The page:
LEPMI - Rubrique EIP Physicochimie 2022

Surface X-ray diffraction

Resp. Éric Sibert

X-rays provide a valuable tool for analysis as they have a deep penetration in the light materials like water or polymer membranes. This gives the opportunity to investigate electrochemical systems in situ i.e. with electrolyte and under electrochemical potential. By using high brilliance X-ray sources provided by third generation synchrotrons, one can probe metal surfaces. In this framework, we are performing in situ surface X-ray diffraction at the surface of single crystal electrodes, at ESRF, on beamlines CRG-D2AM and ID03, in collaboration with Institut Néel (Yvonne Soldo and Maurizio De Santis) and Jakub Drnec from ESRF, resp.
We developed two spectro-electrochemical cells. The first one is a thin layer cell that is optimized for low electrolyte contribution and that can be used with sample booth horizontal and vertical. The second one is a reverse hanging meniscus configuration that provides a better electro-chemical configuration, especially for kinetic investigations.

Cellules pour la diffraction de surface
Figure 1: Electrochemical cells for surface X-ray diffraction. Left: thin film. Right: inverted hanging meniscus.

Surface structure

The determination of a surface structure, at a given electrochemical potential, is performed by measuring several crystal truncation rods (CTRs) of a sample. Then, the data modeling with the ROD software allows to determine the organization of the surface (nature and occupancy of the atomic layers, interatomic distances, disorder...). The following figure shows the rods of an Ir(111) electrode.

Tiges de diffraction de Ir(111)
Figure 2 : CTRs of the Ir(111) surface at 0.6 VRHE in 0.05 M H2SO4. Black: measurements. Green: modelling. Measurements on beamline ID03/ESRF.

Former work on the monitoring of hydrogen insertion in Pd nanofilms on Pt(111) : doi:10.1016/j.electacta.2013.06.095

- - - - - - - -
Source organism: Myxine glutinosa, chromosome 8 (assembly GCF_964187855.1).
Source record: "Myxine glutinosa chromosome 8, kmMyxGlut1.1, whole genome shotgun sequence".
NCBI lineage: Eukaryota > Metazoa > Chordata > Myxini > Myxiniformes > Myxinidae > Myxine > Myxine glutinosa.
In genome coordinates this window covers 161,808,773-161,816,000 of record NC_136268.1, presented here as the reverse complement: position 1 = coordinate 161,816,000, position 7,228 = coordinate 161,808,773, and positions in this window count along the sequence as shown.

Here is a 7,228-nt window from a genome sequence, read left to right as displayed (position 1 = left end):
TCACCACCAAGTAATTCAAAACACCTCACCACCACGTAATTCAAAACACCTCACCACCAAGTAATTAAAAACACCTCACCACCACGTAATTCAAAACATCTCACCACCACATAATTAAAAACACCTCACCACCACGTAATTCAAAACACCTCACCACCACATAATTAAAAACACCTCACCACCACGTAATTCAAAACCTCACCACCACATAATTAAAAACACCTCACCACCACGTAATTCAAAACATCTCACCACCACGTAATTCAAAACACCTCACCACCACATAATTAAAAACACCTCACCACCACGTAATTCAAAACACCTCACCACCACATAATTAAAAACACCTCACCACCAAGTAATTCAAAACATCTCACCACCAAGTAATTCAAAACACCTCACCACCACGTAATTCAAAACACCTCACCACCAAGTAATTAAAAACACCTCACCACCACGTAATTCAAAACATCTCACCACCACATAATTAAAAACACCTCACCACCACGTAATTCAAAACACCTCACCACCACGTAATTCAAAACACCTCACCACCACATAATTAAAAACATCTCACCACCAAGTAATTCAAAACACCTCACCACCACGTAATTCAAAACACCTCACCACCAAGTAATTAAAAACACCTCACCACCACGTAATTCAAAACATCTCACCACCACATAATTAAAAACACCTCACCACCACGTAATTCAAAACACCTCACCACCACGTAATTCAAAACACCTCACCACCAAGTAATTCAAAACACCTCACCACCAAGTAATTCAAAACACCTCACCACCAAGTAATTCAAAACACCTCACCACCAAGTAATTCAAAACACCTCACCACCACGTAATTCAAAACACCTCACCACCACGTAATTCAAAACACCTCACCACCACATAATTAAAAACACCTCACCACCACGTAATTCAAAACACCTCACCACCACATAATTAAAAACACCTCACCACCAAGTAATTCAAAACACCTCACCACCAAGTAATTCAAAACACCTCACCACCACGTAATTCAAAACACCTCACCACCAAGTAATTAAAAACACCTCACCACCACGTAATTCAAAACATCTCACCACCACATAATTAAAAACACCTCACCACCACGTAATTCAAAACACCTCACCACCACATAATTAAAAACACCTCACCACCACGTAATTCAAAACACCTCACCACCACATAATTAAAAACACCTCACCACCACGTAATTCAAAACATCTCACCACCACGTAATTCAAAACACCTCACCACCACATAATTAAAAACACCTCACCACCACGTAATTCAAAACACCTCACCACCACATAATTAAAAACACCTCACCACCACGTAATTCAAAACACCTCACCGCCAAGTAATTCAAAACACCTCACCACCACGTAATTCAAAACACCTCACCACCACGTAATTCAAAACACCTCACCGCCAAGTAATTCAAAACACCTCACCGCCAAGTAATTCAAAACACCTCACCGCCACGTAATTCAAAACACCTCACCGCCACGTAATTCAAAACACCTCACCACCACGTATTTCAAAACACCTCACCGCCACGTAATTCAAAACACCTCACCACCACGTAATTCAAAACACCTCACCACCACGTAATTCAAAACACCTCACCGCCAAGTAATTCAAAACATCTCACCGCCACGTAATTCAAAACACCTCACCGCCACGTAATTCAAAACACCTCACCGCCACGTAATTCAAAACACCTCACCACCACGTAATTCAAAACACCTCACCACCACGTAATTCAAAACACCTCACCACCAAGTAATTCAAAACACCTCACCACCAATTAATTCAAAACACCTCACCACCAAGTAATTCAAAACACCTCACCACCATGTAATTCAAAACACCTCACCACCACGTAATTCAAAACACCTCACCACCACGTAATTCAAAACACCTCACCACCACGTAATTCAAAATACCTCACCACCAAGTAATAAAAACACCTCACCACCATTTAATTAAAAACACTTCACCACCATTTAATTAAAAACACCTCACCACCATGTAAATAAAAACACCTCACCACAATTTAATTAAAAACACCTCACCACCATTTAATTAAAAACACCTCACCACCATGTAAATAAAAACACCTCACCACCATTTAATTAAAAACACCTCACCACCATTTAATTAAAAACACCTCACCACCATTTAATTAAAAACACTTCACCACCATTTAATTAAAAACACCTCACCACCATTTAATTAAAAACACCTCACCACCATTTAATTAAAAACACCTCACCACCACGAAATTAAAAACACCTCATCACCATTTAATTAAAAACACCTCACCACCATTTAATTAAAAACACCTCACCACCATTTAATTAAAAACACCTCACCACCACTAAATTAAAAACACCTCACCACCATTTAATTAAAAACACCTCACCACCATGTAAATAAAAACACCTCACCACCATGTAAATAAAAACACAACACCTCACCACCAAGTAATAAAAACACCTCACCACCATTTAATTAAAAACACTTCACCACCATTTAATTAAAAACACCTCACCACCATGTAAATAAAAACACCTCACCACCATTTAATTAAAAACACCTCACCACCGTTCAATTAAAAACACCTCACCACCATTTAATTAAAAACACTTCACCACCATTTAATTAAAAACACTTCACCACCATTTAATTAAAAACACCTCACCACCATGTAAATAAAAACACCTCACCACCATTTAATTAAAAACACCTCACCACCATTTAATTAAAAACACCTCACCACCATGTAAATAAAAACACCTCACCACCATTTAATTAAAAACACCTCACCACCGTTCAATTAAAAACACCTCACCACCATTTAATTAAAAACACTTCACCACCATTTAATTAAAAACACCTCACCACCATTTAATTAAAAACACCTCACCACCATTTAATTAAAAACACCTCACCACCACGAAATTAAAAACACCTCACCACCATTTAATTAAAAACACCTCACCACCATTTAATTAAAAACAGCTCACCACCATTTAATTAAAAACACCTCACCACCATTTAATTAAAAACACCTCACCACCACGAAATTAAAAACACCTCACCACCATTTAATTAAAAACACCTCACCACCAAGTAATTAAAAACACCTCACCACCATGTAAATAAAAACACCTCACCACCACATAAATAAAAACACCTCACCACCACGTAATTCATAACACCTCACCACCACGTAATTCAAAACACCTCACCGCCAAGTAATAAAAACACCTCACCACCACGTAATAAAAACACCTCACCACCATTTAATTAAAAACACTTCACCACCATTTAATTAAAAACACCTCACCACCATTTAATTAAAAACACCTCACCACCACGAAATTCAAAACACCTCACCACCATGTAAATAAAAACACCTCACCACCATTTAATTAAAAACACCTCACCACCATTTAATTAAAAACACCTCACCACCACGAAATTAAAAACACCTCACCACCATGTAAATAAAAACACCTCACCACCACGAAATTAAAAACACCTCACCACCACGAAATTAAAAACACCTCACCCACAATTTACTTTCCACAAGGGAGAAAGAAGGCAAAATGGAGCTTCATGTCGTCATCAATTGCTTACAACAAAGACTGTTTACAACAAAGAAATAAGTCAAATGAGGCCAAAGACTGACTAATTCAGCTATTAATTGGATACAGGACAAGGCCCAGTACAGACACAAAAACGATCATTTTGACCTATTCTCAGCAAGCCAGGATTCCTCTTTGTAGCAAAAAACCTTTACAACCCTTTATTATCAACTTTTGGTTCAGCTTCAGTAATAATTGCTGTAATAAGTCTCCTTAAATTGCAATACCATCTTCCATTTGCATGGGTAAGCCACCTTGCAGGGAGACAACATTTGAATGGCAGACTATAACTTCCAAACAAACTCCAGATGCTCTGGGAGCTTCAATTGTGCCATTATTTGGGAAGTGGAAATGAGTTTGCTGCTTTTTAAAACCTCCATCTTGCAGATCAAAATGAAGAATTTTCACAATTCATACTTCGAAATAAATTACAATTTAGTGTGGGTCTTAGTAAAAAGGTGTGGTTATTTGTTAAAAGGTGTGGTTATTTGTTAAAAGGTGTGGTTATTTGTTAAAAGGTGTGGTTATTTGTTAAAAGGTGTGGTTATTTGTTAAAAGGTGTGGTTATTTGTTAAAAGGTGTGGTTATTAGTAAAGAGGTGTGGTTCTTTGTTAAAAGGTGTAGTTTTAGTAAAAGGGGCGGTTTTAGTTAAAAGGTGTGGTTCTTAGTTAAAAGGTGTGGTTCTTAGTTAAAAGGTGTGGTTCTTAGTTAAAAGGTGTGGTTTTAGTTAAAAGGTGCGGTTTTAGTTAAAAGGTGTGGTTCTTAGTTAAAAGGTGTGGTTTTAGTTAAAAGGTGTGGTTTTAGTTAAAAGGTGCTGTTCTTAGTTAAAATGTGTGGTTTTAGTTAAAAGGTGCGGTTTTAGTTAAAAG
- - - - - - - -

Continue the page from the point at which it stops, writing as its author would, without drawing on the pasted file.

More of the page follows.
Kinetic measurements

The goal is to follow in situ and in real time modifications at the electrode surface. As surface transformations are much faster than CTRs measurements duration, we can only record one or two points in reciprocal space during a kinetic measurement. We choose points with high sensitivity to surface structure, usually in anti-Bragg position i.e. in the middle of two Bragg peaks, along a CTR. We did a first campaign on beamline CRG-D2AM for the deposition and the dissolution of Pd on Pt(111).

X-ray time resolved palladium deposition on platinum
Figure 3: Two simultaneous measurements of the electrochemical deposition current of 1 ML Pd on Pt(111) (solid lines) and the diffraction signal (points) in anti-Bragg positions.

On figure 3, time scales are normalized to the maximum deposition current. Non-specular signal is related to ordered deposit while specular is sensitive to ordered and non-ordered deposits.

Growth mechanisms of Pd nanofilms electrodeposited onto Au(111): an in situ grazing incidence X-ray diffraction study : doi:10.1039/c5cp05985b

Surface Resonant X-Ray Diffraction

SRXRD couples surface X-Ray diffraction, widely used to solve the atomic structure at the surface of single crystals, to X-Ray absorption near edge spectroscopy (XANES), highly sensitive to the oxidation states. The experimental approach is supported by the theoretical ab initio calculations of the FDMNES software developped by Yves Joly (Institut Néel), recently implemented with the simulation of surface diffraction experiments  and now under development for electrochemical interfaces description. We did first measurements on beamline CRG-D2AM for the Pt(111) surface in sulfuric acid solution.
SRXRD spectra
Figure 4: SRXRD spectra of Pt(111) in 0.1 M H2SO4 at +350 mVRHE. Parallel (left) and perpendicular (right) polarizations.